33. "BUCKS SIGN THON MAKER AND MALCOLM BROGDON". NBA.com. 30 July 2016. Retrieved 30 July 2016.
  34. "NBA Wrap: Maker debuts, Mills fires". News.com.au. 1 November 2016. Retrieved 1 November 2016.
  35. "Bucks vs. Pistons – Box Score". ESPN.com. 30 October 2016. Retrieved 1 November 2016.
  36. "Dion Waiters scores 33 to help Heat beat Bucks 109-97". ESPN.com. 21 January 2017. Retrieved 22 January 2017.
  37. 1 2 "Thon Maker 2016-17 Game Log". Basketball-Reference.com. Retrieved 3 March 2017.
  38. "Lakers survive late Bucks rally to win 122-114". ESPN.com. 10 February 2017. Retrieved 11 February 2017.
  39. "Maker sets career high, leads Bucks to overtime victory". FoxSports.com. 31 March 2017. Retrieved 31 March 2017.
  40. 1 2 "Thon Maker 2017-18 Game Log". Basketball-Reference.com. Retrieved 20 April 2018.
  41. "Defense found: Bucks overwhelm Celtics for 116-92 win". ESPN.com. 20 April 2018. Retrieved 20 April 2018.
  42. Gay, Carlan (20 April 2018). "Watch: Bucks' Thon Maker belts career-high 5 blocks as Milwaukee takes Game 3 over Celtics". SportingNews.com. Retrieved 20 April 2018.
  43. "Tied up: Giannis' tip-in lifts Bucks over Celtics in Game 4". ESPN.com. 22 April 2018. Retrieved 22 April 2018.
  44. "Celtics beat Bucks 112-96 in Game 7, advance to play 76ers". ESPN.com. 28 April 2018. Retrieved 28 April 2018.
  45. "Antetokounmpo scores 30 points as Bucks down Jazz 114-102". ESPN.com. 7 January 2019. Retrieved 8 January 2019.
  46. Wojnarowski, Adrian (26 January 2019). "Sources: Thon Maker wants trade from Bucks with eye on more playing time". ESPN.com. Retrieved 26 January 2019.
  47. "Milwaukee Bucks Acquire Nikola Mirotic In Three-Team Deal". NBA.com. 7 February 2019. Retrieved 7 February 2019.
  48. "Detroit Pistons Acquire Thon Maker as Part of Three-Team Deal". NBA.com. 8 February 2019. Retrieved 8 February 2019.
  49. "Pistons survive Blake Griffin's ejection, top Hawks 125-122". ESPN.com. 22 February 2019. Retrieved 22 February 2019.
  50. Logue, Matt (7 April 2016). "Canada looks to poach rising Australian basketball star Thon Maker". DailyTelegraph.com.au. Retrieved 31 May 2018. Maker declared his intentions to play for the Boomers in April 2015 despite heavy interest from Basketball Canada...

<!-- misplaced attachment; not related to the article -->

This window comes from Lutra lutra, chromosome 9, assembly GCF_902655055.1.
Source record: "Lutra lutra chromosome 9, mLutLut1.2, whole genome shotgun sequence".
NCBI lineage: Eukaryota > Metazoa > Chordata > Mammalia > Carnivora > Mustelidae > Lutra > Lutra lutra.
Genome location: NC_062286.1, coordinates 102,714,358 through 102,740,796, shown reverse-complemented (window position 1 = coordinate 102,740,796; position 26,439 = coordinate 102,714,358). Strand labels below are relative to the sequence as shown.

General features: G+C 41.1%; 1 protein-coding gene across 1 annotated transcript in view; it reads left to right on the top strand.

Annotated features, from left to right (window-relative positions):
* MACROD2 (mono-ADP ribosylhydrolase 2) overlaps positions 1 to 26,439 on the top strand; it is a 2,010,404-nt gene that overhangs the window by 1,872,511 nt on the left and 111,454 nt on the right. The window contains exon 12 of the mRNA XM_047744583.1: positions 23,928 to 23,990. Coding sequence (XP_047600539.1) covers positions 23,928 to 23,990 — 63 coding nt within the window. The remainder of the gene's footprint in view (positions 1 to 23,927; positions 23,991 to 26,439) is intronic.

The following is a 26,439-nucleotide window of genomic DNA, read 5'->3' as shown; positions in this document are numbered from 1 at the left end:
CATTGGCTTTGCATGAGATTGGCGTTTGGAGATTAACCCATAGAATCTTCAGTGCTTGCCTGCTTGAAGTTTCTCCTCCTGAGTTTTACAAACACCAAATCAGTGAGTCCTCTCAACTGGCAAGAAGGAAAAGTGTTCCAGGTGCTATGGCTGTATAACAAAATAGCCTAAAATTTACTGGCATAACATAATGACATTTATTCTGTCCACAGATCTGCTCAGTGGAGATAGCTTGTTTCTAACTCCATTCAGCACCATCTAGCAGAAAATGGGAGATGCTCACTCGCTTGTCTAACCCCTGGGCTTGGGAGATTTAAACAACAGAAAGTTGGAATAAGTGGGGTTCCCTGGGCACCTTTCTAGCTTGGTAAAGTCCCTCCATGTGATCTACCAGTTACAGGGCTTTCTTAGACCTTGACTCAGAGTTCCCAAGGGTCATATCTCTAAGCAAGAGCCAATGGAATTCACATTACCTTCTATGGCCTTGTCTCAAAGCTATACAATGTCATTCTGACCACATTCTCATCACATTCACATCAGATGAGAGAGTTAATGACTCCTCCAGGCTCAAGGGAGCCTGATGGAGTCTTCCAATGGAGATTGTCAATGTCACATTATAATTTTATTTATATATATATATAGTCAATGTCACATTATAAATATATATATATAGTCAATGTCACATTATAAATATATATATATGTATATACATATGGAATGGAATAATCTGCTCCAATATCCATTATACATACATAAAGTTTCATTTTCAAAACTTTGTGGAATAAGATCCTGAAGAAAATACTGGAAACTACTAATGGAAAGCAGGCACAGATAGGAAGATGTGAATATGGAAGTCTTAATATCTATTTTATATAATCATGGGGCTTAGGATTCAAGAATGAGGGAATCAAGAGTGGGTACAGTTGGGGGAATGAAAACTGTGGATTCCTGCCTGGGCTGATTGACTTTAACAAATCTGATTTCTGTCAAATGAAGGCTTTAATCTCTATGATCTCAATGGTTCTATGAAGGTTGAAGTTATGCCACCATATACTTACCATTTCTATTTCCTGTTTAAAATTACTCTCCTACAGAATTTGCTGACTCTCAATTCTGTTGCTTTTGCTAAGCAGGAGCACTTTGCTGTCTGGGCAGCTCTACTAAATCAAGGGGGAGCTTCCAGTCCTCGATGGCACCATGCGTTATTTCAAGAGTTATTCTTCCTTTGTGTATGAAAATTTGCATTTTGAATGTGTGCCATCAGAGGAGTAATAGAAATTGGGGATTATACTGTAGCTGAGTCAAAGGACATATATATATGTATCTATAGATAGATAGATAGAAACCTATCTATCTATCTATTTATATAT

51. "Japan score stunning upset win over Matthew Dellavedova, Thon Maker-led Boomers". Courier Mail. 29 June 2018. Retrieved 29 June 2018.
  52. "Bucks' Thon Maker suspended three FIBA games for role in ugly brawl between Australia and Philippines". CBSSports.com.
  53. Morgan, Riley (30 January 2017). "Fears Sudanese-born Australian NBA superstar Thon Maker will NOT be able to leave the U.S. for matches because of Trump's Muslim visa ban". DailyMail.co.uk. Retrieved 4 July 2017.
  54. Bednall, Jai (22 October 2014). "Thon Maker, Australian basketball prospect, is a 7-footer that plays like a guard". News.com.au. Retrieved 22 October 2014.
  55. Borzello, Jeff (5 January 2018). "Matur Maker to skip college, enter NBA draft". ESPN.com. Retrieved 6 January 2018.
  56. Stamocostas, Con (1 July 2016). "Young star not desiring to emulate brother". FourFourTwo.com. Retrieved 2 July 2016.
  57. Sondheimer, Eric (25 August 2015). "Boys' basketball: 6–11 freshman Makur Maker enrolls at Chaminade". LATimes.com. Retrieved 13 September 2015.
  58. Horne, Ben (28 June 2016). "Aliir Aliir and Thon Maker revealed to be cousins as both chase their sporting dreams". DailyTelegraph.com.au. Retrieved 28 September 2016.
  59. "Australian NBA star Thon Maker reveals which AFL team he supports". SportingNews.com.au. 29 March 2018. Retrieved 29 April 2018.